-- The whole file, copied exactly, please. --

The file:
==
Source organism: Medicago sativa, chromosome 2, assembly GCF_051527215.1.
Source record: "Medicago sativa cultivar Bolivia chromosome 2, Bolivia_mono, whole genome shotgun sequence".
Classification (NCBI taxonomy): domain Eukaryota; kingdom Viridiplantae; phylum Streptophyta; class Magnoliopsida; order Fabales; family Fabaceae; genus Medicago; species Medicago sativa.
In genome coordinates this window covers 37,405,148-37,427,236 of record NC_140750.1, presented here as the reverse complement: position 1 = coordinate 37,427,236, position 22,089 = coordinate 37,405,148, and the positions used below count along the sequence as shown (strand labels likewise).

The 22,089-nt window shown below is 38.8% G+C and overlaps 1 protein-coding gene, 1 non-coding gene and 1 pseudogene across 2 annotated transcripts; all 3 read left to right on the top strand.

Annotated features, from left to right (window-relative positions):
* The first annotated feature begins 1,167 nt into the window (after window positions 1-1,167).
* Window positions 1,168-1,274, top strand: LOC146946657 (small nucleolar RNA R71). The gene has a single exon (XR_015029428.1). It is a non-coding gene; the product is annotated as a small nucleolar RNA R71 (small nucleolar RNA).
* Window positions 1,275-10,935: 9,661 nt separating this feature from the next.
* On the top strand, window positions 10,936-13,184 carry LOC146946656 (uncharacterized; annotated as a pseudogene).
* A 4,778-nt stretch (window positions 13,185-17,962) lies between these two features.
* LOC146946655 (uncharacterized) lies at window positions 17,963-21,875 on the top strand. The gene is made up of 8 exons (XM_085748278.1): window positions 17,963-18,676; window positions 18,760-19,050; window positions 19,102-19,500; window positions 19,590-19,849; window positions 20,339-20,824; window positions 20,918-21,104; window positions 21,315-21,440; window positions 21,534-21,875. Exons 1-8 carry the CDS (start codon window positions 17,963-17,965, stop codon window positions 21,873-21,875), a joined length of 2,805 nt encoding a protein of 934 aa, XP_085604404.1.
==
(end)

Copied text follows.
Source organism: Medicago sativa, chromosome 2, assembly GCF_051527215.1.
Source record: "Medicago sativa cultivar Bolivia chromosome 2, Bolivia_mono, whole genome shotgun sequence".
Classification (NCBI taxonomy): domain Eukaryota; kingdom Viridiplantae; phylum Streptophyta; class Magnoliopsida; order Fabales; family Fabaceae; genus Medicago; species Medicago sativa.
In genome coordinates this window covers 37,405,148-37,427,236 of record NC_140750.1, presented here as the reverse complement: position 1 = coordinate 37,427,236, position 22,089 = coordinate 37,405,148, and the positions used below count along the sequence as shown (strand labels likewise).

The 22,089-nt window shown below is 38.8% G+C and overlaps 1 protein-coding gene, 1 non-coding gene and 1 pseudogene across 2 annotated transcripts; all 3 read left to right on the top strand.

Annotated features, from left to right (window-relative positions):
* The first annotated feature begins 1,167 nt into the window (after window positions 1-1,167).
* Window positions 1,168-1,274, top strand: LOC146946657 (small nucleolar RNA R71). The gene has a single exon (XR_015029428.1). It is a non-coding gene; the product is annotated as a small nucleolar RNA R71 (small nucleolar RNA).
* Window positions 1,275-10,935: 9,661 nt separating this feature from the next.
* On the top strand, window positions 10,936-13,184 carry LOC146946656 (uncharacterized; annotated as a pseudogene).
* A 4,778-nt stretch (window positions 13,185-17,962) lies between these two features.
* LOC146946655 (uncharacterized) lies at window positions 17,963-21,875 on the top strand. The gene is made up of 8 exons (XM_085748278.1): window positions 17,963-18,676; window positions 18,760-19,050; window positions 19,102-19,500; window positions 19,590-19,849; window positions 20,339-20,824; window positions 20,918-21,104; window positions 21,315-21,440; window positions 21,534-21,875. Exons 1-8 carry the CDS (start codon window positions 17,963-17,965, stop codon window positions 21,873-21,875), a joined length of 2,805 nt encoding a protein of 934 aa, XP_085604404.1.